I'm feeling definitely better this week and I could concentrate more on my languages - but my neighbors had other plans... I live in a block of flats and one of my "lovely" neighbors decided to start some renovation works on Sunday - 15-20 years ago, it would be unconceivable to use a driller and a hammer on Sunday. Not because of religion (on Sunday each Pole was supposed to go to church) but because Sunday should be a day of calm and silence and everyone respected that. But times have changed, people do not care here about others and individualism is reigning in human relations. Or maybe I'm just getting old :) So on Sunday my kid usually has a 2-3 hours nap at 12 pm and I use this time for language study but I could not do it last weekend. I wrote in some earlier posts that I usually move places every 2-3 years and now I think I'm not going to stay here that much time! Time to look for a house or at least a semi-detached house if I want to spare my nerves. But that would mean taking on a mortgage and I already paid one 1.5 years ago. It was for me a huge psychological burden so I was so happy to get rid of it but there is no other way-out in sight - unless I start playing some kind of "lottery" hoping to hit the jackpot soon ;)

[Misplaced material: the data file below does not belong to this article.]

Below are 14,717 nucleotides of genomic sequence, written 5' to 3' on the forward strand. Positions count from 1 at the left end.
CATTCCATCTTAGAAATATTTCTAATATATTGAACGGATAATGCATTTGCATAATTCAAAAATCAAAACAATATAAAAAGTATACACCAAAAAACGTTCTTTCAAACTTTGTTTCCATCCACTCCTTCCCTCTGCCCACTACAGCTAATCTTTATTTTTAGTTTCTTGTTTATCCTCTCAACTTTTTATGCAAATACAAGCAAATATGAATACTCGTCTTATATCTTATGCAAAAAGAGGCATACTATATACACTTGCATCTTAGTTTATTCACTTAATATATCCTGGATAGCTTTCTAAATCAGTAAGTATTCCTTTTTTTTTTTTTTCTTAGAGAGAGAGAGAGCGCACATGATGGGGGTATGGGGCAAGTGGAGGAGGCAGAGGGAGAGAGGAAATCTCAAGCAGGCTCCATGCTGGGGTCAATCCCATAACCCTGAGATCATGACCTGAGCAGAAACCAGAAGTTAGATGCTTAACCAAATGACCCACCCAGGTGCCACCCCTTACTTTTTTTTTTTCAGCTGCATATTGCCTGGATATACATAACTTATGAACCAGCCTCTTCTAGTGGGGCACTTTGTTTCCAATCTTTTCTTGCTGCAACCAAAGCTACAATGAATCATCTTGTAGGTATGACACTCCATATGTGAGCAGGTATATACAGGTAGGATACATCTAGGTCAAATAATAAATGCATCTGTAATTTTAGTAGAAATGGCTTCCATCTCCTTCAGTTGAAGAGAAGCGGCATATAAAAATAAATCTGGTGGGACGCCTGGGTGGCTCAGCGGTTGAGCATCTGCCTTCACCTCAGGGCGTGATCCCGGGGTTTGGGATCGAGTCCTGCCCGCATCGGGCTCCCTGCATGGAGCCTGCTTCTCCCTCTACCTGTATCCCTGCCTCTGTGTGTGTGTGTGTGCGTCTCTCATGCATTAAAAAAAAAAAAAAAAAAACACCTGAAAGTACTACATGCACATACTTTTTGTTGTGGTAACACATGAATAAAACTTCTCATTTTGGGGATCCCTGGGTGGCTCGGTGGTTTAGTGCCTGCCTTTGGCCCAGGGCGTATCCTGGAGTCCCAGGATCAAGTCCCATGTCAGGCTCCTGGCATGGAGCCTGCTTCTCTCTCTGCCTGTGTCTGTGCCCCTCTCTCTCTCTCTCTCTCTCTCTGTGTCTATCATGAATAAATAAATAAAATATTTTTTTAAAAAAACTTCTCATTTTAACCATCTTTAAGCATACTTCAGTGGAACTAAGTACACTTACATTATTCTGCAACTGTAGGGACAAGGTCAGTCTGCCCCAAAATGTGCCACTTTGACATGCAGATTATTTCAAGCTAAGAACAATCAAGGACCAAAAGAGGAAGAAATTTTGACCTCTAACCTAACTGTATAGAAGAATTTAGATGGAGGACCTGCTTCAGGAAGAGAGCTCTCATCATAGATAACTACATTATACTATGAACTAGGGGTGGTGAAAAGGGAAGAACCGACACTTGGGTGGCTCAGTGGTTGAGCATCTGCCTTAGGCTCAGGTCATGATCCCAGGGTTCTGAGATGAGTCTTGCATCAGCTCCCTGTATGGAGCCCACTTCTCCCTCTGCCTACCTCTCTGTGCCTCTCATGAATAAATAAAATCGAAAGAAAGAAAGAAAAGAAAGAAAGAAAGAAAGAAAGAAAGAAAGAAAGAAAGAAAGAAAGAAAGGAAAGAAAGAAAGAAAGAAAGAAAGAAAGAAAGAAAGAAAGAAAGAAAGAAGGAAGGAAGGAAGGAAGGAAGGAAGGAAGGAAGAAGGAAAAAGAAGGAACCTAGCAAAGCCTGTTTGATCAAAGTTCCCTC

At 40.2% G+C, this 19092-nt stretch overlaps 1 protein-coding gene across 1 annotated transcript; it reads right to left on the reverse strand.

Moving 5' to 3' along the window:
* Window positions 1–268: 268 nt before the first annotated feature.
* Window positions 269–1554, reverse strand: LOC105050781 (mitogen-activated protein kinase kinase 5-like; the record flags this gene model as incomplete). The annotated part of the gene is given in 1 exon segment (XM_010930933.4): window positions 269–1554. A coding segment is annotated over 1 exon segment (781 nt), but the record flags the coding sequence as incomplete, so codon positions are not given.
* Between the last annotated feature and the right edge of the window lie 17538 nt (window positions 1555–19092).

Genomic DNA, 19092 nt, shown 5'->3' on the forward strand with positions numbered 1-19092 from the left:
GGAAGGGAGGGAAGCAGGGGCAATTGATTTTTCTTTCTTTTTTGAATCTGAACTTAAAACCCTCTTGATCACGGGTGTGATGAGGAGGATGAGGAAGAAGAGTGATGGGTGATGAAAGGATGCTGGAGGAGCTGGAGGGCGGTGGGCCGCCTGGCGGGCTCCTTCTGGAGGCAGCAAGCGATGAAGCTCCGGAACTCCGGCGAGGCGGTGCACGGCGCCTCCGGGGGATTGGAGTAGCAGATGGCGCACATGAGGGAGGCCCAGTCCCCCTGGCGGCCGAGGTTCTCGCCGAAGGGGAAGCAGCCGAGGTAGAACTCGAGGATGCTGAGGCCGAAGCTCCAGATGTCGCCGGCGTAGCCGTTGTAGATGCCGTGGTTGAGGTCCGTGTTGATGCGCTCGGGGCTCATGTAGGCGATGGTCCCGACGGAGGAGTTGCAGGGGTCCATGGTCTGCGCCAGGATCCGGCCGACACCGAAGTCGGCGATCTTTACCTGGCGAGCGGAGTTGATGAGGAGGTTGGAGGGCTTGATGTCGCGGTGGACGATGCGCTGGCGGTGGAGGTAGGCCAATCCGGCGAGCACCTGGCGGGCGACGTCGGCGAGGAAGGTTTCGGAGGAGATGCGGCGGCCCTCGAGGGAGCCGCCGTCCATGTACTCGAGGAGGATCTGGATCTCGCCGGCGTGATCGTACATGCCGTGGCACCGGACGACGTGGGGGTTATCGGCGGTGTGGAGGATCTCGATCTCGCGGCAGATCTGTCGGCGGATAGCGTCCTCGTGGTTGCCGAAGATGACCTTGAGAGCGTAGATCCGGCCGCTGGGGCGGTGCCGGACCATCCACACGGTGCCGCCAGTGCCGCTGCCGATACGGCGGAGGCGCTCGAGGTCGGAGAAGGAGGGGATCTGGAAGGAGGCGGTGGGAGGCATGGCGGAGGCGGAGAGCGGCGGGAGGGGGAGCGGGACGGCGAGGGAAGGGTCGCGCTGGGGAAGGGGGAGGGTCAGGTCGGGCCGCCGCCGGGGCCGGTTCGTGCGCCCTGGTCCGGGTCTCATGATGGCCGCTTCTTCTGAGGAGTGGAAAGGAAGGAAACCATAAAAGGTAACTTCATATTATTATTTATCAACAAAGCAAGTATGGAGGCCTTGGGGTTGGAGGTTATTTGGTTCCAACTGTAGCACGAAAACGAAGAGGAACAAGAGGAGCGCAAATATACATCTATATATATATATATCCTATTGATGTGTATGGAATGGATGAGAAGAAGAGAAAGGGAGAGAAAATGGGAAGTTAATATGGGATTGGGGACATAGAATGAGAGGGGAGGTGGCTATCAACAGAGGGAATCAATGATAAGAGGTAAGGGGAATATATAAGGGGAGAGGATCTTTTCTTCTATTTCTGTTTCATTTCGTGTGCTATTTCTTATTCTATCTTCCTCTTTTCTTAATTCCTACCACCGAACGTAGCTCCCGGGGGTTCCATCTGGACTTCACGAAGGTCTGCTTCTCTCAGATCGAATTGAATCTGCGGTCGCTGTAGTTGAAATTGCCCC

Hebrew - Assimil lesson 40. They introduced the future tense but honestly I cannot wrap my head around it. Maybe it will be comprehensibly explained in the 5th revision lesson or in other books I will go through once I'm done with Assimil. And in the lesson 37 I read this phrase - "Yiheyeh beseder im hashkhenim hahadashim" or "Everything will be fine with the new neighbors". I wish so!

Russian - Assimil lesson 60. In the last post I hoped to finish the course by the end of February - I meant by the end of March of course. And I'm not going to do the active phase - I did it when I learned Romanian but I could not see any immediate benefits so I'll skip it this time.

English - "Time" - read p.71, watched 1 video by Lindie Botes

French - "Le Point" - read p.80-81, listened to FranceInfo, I'm going to start reading "Pierre de patience" this week